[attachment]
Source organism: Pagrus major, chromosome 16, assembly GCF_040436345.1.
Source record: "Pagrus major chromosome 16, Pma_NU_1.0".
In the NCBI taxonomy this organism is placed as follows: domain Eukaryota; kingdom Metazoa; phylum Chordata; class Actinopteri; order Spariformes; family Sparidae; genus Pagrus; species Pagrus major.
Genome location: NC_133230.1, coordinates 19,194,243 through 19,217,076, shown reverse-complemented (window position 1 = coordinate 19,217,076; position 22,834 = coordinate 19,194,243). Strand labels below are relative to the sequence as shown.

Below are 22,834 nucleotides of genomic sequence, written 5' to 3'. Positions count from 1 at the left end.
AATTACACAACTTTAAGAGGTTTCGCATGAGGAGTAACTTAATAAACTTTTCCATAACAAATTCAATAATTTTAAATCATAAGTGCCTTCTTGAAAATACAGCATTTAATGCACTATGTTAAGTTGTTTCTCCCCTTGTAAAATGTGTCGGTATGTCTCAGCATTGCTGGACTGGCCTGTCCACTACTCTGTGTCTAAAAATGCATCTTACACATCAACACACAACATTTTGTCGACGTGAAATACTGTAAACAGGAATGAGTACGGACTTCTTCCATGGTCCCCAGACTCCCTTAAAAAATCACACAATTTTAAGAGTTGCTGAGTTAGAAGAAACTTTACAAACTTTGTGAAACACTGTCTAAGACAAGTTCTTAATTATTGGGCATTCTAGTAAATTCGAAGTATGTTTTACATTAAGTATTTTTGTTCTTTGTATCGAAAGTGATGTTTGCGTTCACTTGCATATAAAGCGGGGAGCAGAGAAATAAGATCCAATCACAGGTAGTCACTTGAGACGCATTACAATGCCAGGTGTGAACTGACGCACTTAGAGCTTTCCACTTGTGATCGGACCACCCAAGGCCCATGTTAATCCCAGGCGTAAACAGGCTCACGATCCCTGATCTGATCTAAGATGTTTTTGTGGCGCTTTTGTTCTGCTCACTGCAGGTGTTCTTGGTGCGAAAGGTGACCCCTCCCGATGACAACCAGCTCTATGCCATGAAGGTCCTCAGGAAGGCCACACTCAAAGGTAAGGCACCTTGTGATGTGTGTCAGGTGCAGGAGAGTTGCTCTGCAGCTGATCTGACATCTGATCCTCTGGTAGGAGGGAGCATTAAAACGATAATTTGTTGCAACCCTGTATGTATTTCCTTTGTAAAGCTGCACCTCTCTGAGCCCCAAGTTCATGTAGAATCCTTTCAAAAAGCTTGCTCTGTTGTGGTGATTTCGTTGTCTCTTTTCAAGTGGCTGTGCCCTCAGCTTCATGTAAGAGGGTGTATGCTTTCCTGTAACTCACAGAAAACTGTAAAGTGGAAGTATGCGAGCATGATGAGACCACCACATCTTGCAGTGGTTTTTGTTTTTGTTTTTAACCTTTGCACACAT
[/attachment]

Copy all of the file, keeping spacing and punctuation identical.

Source organism: Pagrus major, chromosome 16, assembly GCF_040436345.1.
Source record: "Pagrus major chromosome 16, Pma_NU_1.0".
In the NCBI taxonomy this organism is placed as follows: domain Eukaryota; kingdom Metazoa; phylum Chordata; class Actinopteri; order Spariformes; family Sparidae; genus Pagrus; species Pagrus major.
Genome location: NC_133230.1, coordinates 19,194,243 through 19,217,076, shown reverse-complemented (window position 1 = coordinate 19,217,076; position 22,834 = coordinate 19,194,243). Strand labels below are relative to the sequence as shown.

Below are 22,834 nucleotides of genomic sequence, written 5' to 3'. Positions count from 1 at the left end.
AATTACACAACTTTAAGAGGTTTCGCATGAGGAGTAACTTAATAAACTTTTCCATAACAAATTCAATAATTTTAAATCATAAGTGCCTTCTTGAAAATACAGCATTTAATGCACTATGTTAAGTTGTTTCTCCCCTTGTAAAATGTGTCGGTATGTCTCAGCATTGCTGGACTGGCCTGTCCACTACTCTGTGTCTAAAAATGCATCTTACACATCAACACACAACATTTTGTCGACGTGAAATACTGTAAACAGGAATGAGTACGGACTTCTTCCATGGTCCCCAGACTCCCTTAAAAAATCACACAATTTTAAGAGTTGCTGAGTTAGAAGAAACTTTACAAACTTTGTGAAACACTGTCTAAGACAAGTTCTTAATTATTGGGCATTCTAGTAAATTCGAAGTATGTTTTACATTAAGTATTTTTGTTCTTTGTATCGAAAGTGATGTTTGCGTTCACTTGCATATAAAGCGGGGAGCAGAGAAATAAGATCCAATCACAGGTAGTCACTTGAGACGCATTACAATGCCAGGTGTGAACTGACGCACTTAGAGCTTTCCACTTGTGATCGGACCACCCAAGGCCCATGTTAATCCCAGGCGTAAACAGGCTCACGATCCCTGATCTGATCTAAGATGTTTTTGTGGCGCTTTTGTTCTGCTCACTGCAGGTGTTCTTGGTGCGAAAGGTGACCCCTCCCGATGACAACCAGCTCTATGCCATGAAGGTCCTCAGGAAGGCCACACTCAAAGGTAAGGCACCTTGTGATGTGTGTCAGGTGCAGGAGAGTTGCTCTGCAGCTGATCTGACATCTGATCCTCTGGTAGGAGGGAGCATTAAAACGATAATTTGTTGCAACCCTGTATGTATTTCCTTTGTAAAGCTGCACCTCTCTGAGCCCCAAGTTCATGTAGAATCCTTTCAAAAAGCTTGCTCTGTTGTGGTGATTTCGTTGTCTCTTTTCAAGTGGCTGTGCCCTCAGCTTCATGTAAGAGGGTGTATGCTTTCCTGTAACTCACAGAAAACTGTAAAGTGGAAGTATGCGAGCATGATGAGACCACCACATCTTGCAGTGGTTTTTGTTTTTGTTTTTAACCTTTGCACACAT